This is the fourth of a series of columns about the Mississippi Sports Hall of Fame’s Class of 2019, which will be inducted at the Jackson Convention Center Saturday night.
The best, most successful football coaches know how to adjust to different scenarios. For instance, it has been said and written of Bear Bryant that he won with both all-white and with integrated football teams, that he won in both one-platoon and two-platoon football, that he won running both the wishbone and pro style offenses, that he won in Kentucky blue, Aggie maroon and Alabama crimson. No matter what, Bryant just won.
“I ain’t nothing but a winner,” Bryant once said.
You can say much the same about Ricky Black, the second winning-est coach in Mississippi high school football history, who Saturday night will be inducted into the Mississippi Sports Hall of Fame. Black won at small schools, such as Kosciusko (49-6), and large schools such as Tupelo (89-31). He won in those public schools and also at a private school (245-38 at Jackson Prep). He won running veer and wishbone option offenses and has won with pro style offenses. He once won with country kids and now he wins with city kids. He just wins. At age 70, Black will enter his 49th season in coaching with a remarkable 383-75 record.
In 2018, Black was named National High School Football Coach of the Year by the National High School Athletic Coaches Association. In the rich history of Mississippi high school football, he is the first from the state to win the national award.
No telling how many games Black might have won had he not taken a six-year sabbatical (1991-96) from high school coaching to join Jackie Sherrill’s staff at Mississippi State.
True story: Immediately after Sherrill took the job at State, he called this writer and told me: “I want to hire the best high school coach in Mississippi to work on my staff,” and then he asked, “In your opinion who are the three coaches I ought to consider?”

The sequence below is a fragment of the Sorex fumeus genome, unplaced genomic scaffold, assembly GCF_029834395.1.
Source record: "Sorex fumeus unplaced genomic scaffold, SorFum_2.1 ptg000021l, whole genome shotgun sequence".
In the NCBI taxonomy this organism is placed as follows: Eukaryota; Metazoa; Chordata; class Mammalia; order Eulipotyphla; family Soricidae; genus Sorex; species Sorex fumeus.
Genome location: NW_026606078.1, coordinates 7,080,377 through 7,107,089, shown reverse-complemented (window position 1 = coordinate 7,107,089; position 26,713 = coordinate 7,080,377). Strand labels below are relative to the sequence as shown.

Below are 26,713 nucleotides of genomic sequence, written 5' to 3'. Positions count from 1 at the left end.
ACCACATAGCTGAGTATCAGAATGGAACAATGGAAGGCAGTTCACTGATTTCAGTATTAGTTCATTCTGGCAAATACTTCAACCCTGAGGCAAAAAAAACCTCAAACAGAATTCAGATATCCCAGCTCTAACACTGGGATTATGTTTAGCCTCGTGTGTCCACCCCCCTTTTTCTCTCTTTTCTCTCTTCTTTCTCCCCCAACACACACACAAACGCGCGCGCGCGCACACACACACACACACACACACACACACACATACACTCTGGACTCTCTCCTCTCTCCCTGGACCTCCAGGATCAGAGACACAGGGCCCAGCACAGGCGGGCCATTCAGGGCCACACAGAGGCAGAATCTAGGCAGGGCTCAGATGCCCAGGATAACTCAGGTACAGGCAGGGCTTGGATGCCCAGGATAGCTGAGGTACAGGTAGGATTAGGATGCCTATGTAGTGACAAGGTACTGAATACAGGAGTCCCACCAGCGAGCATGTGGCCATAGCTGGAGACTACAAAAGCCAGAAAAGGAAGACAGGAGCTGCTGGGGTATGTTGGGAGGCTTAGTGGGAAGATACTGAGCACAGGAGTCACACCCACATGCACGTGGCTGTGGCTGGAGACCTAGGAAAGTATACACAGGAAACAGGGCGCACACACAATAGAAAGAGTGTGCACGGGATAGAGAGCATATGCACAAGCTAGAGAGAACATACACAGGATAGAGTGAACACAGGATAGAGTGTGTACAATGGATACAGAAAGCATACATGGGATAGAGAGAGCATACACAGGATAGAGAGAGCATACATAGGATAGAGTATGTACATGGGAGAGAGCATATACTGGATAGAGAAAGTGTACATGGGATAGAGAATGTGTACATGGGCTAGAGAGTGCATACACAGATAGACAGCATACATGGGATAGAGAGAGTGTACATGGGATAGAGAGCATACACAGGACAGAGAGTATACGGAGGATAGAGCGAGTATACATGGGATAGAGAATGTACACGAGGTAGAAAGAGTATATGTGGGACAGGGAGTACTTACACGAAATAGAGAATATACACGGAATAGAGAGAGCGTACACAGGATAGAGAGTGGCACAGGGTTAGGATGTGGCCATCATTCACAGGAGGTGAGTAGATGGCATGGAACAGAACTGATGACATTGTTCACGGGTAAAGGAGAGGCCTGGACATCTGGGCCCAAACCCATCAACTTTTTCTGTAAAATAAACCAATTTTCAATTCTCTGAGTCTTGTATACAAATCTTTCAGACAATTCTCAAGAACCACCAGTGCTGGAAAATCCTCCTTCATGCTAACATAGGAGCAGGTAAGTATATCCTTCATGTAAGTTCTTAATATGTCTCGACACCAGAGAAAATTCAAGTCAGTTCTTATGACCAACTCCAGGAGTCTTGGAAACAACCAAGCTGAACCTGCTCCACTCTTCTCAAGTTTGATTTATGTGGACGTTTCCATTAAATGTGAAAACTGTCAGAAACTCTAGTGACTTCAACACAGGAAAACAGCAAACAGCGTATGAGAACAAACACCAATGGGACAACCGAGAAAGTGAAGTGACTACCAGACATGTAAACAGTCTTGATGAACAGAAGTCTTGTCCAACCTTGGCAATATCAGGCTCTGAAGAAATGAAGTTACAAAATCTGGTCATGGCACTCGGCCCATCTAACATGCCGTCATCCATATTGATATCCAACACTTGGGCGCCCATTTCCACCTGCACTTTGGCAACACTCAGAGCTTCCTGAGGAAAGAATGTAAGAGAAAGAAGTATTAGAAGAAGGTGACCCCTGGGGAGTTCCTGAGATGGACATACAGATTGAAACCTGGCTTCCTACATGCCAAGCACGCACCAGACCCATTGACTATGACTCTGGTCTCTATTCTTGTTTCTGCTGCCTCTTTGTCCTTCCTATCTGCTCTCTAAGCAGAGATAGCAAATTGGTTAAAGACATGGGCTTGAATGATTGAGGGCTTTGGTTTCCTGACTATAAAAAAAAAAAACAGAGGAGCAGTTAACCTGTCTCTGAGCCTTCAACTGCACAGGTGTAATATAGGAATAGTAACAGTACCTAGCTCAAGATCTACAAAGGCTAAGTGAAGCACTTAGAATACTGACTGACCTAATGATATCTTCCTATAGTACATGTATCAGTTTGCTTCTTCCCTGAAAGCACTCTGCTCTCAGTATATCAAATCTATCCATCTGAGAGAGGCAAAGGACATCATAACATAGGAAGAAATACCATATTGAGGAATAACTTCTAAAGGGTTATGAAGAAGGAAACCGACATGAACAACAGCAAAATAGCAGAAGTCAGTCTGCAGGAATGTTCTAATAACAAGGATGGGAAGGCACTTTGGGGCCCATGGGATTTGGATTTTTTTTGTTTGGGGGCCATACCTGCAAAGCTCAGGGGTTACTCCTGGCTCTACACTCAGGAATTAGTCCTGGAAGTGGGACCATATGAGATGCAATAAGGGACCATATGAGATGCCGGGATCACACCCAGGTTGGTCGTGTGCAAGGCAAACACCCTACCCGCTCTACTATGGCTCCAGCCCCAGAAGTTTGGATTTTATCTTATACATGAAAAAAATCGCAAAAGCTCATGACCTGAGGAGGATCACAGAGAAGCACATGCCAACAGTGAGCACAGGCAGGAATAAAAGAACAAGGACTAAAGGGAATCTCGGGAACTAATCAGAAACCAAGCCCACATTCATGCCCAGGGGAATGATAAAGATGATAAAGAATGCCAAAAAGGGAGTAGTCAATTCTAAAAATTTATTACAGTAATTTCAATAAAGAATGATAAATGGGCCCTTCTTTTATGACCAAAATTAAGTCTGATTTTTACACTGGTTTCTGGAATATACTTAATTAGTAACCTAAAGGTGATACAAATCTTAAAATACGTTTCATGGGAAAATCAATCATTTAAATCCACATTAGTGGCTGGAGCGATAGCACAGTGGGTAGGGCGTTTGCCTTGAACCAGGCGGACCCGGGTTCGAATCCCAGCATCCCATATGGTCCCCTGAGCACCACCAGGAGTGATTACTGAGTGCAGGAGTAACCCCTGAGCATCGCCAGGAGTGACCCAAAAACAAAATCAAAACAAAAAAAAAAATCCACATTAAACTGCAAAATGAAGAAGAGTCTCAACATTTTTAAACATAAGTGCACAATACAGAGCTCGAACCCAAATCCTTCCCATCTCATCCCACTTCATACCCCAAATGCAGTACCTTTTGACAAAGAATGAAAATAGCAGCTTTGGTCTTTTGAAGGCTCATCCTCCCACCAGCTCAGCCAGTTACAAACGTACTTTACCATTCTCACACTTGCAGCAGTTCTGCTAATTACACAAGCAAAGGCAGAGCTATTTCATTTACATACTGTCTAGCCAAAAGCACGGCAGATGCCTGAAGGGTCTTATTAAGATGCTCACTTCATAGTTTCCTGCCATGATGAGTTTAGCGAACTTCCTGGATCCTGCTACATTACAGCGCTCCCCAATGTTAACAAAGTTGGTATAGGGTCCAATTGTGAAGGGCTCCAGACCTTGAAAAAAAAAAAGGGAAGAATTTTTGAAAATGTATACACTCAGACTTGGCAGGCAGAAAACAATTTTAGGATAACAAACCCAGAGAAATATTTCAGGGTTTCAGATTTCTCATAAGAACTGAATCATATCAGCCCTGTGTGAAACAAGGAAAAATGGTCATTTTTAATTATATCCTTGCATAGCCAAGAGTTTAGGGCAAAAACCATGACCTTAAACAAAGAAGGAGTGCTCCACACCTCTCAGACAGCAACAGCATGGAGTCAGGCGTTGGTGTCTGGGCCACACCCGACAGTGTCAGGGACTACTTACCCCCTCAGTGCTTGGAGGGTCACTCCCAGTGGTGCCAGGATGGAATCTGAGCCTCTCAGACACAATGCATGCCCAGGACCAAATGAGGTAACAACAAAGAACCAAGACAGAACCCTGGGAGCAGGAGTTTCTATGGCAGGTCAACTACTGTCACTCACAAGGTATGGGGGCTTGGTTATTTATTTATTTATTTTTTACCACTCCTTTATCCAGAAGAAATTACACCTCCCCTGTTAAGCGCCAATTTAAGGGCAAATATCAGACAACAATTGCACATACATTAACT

Black, who had turned around the Tupelo program, was one. Mac Barnes, then at Meridian, and Mike Justice (then at Louisville) were the other two. Sherrill hired Black, and he would serve State, his alma mater, as both tight end coach and recruiting coordinator.
Black currently trails only Centreville Academy’s Bill Hurst (400-119) on Mississippi’s all-time victory list. Given that Black has averaged nine victories per year over 42 head coaching seasons, he likely would have more than 430 victories if not for the six-year hiatus.
So, does Black ever think about that?
“Well I have thought about it but not for long,” Black said. “My time at Mississippi State was a great experience. And, really, you don’t get in this business thinking about the number of wins you are going to have. Of course, you don’t get in the business thinking some day you’d be looking at year 49 either.”
And why did Black leave State to return to the high school level at Jackson Prep? He says he missed teaching younger players.
“You can just have so much more influence on 14- to 18-year-olds,” Black said. “You teach more, and that’s always been the part of it that I really enjoy. I have always enjoyed teaching the fundamentals.”
Justice, who coached against Black when he was at Louisville and Black was at Tupelo, was asked why he believes Black has been so successful.
“Number one, Ricky’s teams always have been so fundamentally sound,” Justice said. “That’s important but the other thing is that what happened at Tupelo while he was there was that his teams got so much tougher. Before Ricky got there, Tupelo was kinda soft. They got a lot tougher, more physical under him. He’s just a dadgum good football coach, a winner.”
Linda Black was 19 and Ricky was 20 when they married, and she admits she knew little about football. She has attended every game he has ever coached.
“I love the man, I like the sport,” she said. “One reason I love him because I know he does what he does for the right reasons. He’s trying to make those kids as good a player and as good a person as they can be. He pushes them hard, but sees the possibilities in every kid he coaches.”
And for Ricky Black, that has been literally thousands.